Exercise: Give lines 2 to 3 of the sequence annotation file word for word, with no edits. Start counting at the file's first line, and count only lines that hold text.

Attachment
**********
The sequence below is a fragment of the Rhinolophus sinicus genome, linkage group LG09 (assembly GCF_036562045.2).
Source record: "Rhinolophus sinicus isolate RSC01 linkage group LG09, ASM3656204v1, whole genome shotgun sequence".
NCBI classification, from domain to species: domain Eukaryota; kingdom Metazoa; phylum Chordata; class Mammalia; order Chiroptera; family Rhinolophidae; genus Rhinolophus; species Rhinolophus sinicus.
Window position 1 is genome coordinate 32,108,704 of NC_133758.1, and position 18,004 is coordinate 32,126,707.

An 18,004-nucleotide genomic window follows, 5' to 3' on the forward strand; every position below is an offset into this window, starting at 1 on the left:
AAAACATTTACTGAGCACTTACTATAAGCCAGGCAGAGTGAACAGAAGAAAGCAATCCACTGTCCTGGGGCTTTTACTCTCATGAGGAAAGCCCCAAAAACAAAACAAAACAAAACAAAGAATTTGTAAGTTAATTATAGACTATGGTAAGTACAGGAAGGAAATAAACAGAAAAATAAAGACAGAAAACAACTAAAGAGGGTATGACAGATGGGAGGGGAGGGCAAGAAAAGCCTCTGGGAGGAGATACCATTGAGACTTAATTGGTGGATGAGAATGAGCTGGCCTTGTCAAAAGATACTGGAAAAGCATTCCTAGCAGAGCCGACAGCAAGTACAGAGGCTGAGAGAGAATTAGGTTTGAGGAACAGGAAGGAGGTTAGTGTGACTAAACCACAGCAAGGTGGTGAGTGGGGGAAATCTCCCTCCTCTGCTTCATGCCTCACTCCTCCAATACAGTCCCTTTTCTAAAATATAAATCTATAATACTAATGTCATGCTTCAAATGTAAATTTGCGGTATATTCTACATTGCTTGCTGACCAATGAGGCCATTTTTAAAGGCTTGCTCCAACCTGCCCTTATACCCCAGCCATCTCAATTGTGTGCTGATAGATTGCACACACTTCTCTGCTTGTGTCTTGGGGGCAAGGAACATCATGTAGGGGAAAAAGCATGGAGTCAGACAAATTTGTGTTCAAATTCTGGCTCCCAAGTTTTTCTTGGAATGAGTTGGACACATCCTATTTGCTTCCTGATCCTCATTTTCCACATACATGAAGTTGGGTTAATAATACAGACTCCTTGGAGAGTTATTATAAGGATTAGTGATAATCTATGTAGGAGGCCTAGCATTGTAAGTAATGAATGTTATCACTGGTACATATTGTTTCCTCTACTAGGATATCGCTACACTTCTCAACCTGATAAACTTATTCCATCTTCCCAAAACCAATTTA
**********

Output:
Source record: "Rhinolophus sinicus isolate RSC01 linkage group LG09, ASM3656204v1, whole genome shotgun sequence".
NCBI classification, from domain to species: domain Eukaryota; kingdom Metazoa; phylum Chordata; class Mammalia; order Chiroptera; family Rhinolophidae; genus Rhinolophus; species Rhinolophus sinicus.